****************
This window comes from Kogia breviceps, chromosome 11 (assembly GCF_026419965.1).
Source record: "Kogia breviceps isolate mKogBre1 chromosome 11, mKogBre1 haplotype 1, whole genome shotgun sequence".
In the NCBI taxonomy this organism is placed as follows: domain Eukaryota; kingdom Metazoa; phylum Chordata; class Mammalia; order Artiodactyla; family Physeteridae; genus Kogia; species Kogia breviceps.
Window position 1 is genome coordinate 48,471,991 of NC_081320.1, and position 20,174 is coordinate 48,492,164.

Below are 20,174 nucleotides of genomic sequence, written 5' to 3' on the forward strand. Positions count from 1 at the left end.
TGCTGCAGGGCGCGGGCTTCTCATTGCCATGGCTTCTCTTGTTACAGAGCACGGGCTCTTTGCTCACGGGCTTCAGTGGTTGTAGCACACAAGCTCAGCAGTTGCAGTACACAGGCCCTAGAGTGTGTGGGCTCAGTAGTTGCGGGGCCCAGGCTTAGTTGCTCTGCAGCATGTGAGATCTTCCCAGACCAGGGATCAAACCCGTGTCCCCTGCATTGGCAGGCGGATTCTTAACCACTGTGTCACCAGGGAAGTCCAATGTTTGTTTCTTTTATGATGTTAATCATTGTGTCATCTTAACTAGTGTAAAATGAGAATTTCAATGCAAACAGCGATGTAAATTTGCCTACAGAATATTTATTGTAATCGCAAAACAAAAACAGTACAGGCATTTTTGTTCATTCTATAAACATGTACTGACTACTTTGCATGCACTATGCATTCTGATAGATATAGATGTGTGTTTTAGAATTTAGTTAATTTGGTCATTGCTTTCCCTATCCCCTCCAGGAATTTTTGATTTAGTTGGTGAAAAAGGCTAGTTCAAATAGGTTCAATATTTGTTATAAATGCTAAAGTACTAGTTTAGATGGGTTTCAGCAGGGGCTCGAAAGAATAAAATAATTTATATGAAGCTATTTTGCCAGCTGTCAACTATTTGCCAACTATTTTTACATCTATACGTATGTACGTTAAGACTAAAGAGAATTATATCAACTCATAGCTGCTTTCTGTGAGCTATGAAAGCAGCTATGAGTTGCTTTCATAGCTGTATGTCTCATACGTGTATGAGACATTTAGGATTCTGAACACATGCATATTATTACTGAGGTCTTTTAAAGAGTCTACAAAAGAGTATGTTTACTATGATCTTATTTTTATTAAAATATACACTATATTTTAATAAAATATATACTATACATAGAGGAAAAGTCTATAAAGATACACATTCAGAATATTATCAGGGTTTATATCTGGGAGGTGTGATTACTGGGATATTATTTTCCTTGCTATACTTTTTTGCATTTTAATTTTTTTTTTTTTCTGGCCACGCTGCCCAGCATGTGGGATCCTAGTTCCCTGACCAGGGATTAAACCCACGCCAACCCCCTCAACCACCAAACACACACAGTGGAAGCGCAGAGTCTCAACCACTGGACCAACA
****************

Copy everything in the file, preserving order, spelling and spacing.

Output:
This window comes from Kogia breviceps, chromosome 11 (assembly GCF_026419965.1).
Source record: "Kogia breviceps isolate mKogBre1 chromosome 11, mKogBre1 haplotype 1, whole genome shotgun sequence".
In the NCBI taxonomy this organism is placed as follows: domain Eukaryota; kingdom Metazoa; phylum Chordata; class Mammalia; order Artiodactyla; family Physeteridae; genus Kogia; species Kogia breviceps.
Window position 1 is genome coordinate 48,471,991 of NC_081320.1, and position 20,174 is coordinate 48,492,164.

Below are 20,174 nucleotides of genomic sequence, written 5' to 3' on the forward strand. Positions count from 1 at the left end.
TGCTGCAGGGCGCGGGCTTCTCATTGCCATGGCTTCTCTTGTTACAGAGCACGGGCTCTTTGCTCACGGGCTTCAGTGGTTGTAGCACACAAGCTCAGCAGTTGCAGTACACAGGCCCTAGAGTGTGTGGGCTCAGTAGTTGCGGGGCCCAGGCTTAGTTGCTCTGCAGCATGTGAGATCTTCCCAGACCAGGGATCAAACCCGTGTCCCCTGCATTGGCAGGCGGATTCTTAACCACTGTGTCACCAGGGAAGTCCAATGTTTGTTTCTTTTATGATGTTAATCATTGTGTCATCTTAACTAGTGTAAAATGAGAATTTCAATGCAAACAGCGATGTAAATTTGCCTACAGAATATTTATTGTAATCGCAAAACAAAAACAGTACAGGCATTTTTGTTCATTCTATAAACATGTACTGACTACTTTGCATGCACTATGCATTCTGATAGATATAGATGTGTGTTTTAGAATTTAGTTAATTTGGTCATTGCTTTCCCTATCCCCTCCAGGAATTTTTGATTTAGTTGGTGAAAAAGGCTAGTTCAAATAGGTTCAATATTTGTTATAAATGCTAAAGTACTAGTTTAGATGGGTTTCAGCAGGGGCTCGAAAGAATAAAATAATTTATATGAAGCTATTTTGCCAGCTGTCAACTATTTGCCAACTATTTTTACATCTATACGTATGTACGTTAAGACTAAAGAGAATTATATCAACTCATAGCTGCTTTCTGTGAGCTATGAAAGCAGCTATGAGTTGCTTTCATAGCTGTATGTCTCATACGTGTATGAGACATTTAGGATTCTGAACACATGCATATTATTACTGAGGTCTTTTAAAGAGTCTACAAAAGAGTATGTTTACTATGATCTTATTTTTATTAAAATATACACTATATTTTAATAAAATATATACTATACATAGAGGAAAAGTCTATAAAGATACACATTCAGAATATTATCAGGGTTTATATCTGGGAGGTGTGATTACTGGGATATTATTTTCCTTGCTATACTTTTTTGCATTTTAATTTTTTTTTTTTTCTGGCCACGCTGCCCAGCATGTGGGATCCTAGTTCCCTGACCAGGGATTAAACCCACGCCAACCCCCTCAACCACCAAACACACACAGTGGAAGCGCAGAGTCTCAACCACTGGACCAACA